Injury prevention and safety is about an organization doing what it can do to help protect its workforce by keeping employees free from exposure and hazards that can lead to injuries, and more engaged, motivated and productive employees. In this way, all departments and employees begin to care about the organization's financial health and the health of the workforce. While the use of virtual care has skyrocketed, maintaining the momentum and capturing its full potential will require increased collaboration among plan sponsors, payers and healthcare providers to more fully integrate virtual care into the design of health plans and delivery of healthcare services, supported by aligned financial incentives. Risk control and safety must be a broader part of the conversation beyond risk managers and the C-suite.
Achieving a safe workplace takes effort from every employee. Managing, controlling and preventing risk can produce financial results that help an organization efficiently use its resources in volatile times and lower its loss costs. Those are positive results but protecting people who are the core asset of an organization should be the primary goal of risk management programs. That's where the long-term value of loss prevention can be generated.
Risk Control and Prevention Can Drive Financial Performance
Traditionally, some risk managers have found it difficult to pinpoint what elements of their risk program were under their direct control. However, analysis has revealed that roughly 70% to 80% of a typical organization's risk costs are a result of retained losses. Retained loss costs are absorbed directly by the business and typically are in the form of deductibles or self-insured retentions and can be pertinent to financial results.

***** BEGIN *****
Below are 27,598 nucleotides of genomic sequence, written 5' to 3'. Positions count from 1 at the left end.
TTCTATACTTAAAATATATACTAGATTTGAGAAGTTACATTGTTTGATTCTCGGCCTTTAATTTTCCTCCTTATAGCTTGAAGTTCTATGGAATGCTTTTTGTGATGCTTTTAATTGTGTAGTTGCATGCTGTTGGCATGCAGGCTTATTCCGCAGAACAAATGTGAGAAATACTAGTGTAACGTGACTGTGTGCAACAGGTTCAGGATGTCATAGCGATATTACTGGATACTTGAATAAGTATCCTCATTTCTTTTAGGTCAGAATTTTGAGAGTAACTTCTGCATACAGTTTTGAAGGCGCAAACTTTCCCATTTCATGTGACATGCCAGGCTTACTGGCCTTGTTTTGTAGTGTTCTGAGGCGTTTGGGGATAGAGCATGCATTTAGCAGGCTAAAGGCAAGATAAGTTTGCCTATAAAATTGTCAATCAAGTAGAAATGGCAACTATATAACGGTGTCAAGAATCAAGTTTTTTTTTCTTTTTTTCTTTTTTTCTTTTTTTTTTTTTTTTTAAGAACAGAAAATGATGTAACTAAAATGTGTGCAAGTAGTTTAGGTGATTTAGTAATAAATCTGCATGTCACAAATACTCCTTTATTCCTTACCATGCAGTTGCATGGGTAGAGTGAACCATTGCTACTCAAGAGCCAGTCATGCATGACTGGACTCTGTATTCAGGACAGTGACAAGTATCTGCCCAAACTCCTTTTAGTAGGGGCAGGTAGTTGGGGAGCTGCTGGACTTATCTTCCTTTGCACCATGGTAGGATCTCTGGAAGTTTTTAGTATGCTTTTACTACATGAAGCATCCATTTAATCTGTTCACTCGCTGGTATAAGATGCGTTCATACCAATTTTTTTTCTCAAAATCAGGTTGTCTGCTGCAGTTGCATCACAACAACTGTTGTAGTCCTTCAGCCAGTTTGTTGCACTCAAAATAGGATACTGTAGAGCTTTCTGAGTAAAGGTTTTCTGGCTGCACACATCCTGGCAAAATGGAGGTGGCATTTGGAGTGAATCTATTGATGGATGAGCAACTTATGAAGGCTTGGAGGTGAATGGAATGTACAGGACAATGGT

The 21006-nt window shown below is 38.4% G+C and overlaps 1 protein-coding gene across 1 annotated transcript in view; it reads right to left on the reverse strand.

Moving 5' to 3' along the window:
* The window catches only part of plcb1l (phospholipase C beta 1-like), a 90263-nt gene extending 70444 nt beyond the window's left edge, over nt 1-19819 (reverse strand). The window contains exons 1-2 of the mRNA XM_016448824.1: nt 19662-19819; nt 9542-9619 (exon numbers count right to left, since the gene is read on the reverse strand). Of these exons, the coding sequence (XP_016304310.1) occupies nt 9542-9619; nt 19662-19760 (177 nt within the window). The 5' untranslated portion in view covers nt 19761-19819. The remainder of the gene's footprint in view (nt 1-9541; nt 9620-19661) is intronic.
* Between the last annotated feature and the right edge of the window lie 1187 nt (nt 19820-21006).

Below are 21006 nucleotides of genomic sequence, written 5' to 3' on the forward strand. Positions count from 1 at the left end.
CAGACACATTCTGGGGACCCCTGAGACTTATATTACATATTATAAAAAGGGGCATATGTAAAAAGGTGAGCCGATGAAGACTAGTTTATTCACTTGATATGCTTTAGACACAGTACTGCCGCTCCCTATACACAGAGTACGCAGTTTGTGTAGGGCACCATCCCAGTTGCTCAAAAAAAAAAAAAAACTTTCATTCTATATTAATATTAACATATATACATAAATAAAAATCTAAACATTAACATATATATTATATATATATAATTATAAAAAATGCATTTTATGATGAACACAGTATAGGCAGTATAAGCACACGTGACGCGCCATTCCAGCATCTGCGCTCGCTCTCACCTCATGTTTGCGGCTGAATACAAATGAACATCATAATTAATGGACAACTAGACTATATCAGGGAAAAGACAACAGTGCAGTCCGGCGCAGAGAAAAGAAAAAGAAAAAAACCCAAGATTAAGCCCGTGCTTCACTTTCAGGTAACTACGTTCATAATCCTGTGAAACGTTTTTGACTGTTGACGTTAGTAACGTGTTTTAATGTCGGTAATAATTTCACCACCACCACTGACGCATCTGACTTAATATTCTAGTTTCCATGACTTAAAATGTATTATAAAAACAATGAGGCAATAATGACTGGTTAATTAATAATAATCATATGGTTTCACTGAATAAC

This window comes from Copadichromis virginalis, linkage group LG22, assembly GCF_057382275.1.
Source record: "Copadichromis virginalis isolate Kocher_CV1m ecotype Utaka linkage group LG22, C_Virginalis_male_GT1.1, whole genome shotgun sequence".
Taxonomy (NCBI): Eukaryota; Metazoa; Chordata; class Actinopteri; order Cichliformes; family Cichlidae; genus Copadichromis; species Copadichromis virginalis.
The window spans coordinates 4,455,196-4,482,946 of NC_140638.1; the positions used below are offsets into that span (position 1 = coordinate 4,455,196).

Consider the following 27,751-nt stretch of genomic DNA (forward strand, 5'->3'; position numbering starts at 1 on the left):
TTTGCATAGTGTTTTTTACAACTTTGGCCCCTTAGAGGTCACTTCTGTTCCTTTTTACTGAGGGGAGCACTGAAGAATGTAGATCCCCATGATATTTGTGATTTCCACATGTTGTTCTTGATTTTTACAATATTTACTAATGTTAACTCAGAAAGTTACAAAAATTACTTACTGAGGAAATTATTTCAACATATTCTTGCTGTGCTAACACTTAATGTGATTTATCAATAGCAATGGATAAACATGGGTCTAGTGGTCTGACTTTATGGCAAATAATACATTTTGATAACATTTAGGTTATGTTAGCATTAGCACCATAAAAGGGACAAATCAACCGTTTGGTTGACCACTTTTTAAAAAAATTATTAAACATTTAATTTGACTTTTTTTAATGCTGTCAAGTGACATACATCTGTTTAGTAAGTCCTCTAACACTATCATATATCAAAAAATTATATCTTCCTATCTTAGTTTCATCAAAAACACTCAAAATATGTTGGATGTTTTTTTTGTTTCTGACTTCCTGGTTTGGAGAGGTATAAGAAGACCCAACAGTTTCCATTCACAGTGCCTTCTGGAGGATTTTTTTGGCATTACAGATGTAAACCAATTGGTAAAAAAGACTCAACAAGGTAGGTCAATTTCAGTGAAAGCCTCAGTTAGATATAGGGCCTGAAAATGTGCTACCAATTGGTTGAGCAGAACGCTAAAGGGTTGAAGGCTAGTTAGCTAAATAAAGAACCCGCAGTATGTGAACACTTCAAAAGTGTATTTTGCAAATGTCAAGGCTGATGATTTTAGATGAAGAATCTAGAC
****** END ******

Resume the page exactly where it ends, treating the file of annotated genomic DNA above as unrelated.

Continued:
A deeper understanding of the characteristics of losses can lead to a significant impact on an organization's financial performance. Prevention programs reinforced by the knowledge of the data, analytics and resulting insights are powerful in informing the direction of operational improvements and focused safety initiatives to reduce incidents and the associated costs. Often, this requires data capture not typically completed in a traditional claims reporting system. Still, with a few additional elements consistently and systemically captured, the data can direct the organization to specific prevention strategies and measurement of improvement. These elements can include the occupation, task and specific location of the incident, types of motor vehicle crashed and the contributing factors to those incidents.
Pre-loss programs become more critical in tougher insurance markets
In an uncertain economy where costs are under more scrutiny, risk managers can unlock hidden value by improving their loss prevention programs through better data collection. Businesses that can tell a compelling, data-driven story about their loss history and what those losses are projected to be in the future have a decisive advantage when it is time to renew insurance coverage. A thoughtful loss history using accurate and current data along with articulation of the prevention strategies will help ensure competitive pricing and policy terms and conditions, even in challenging market environments.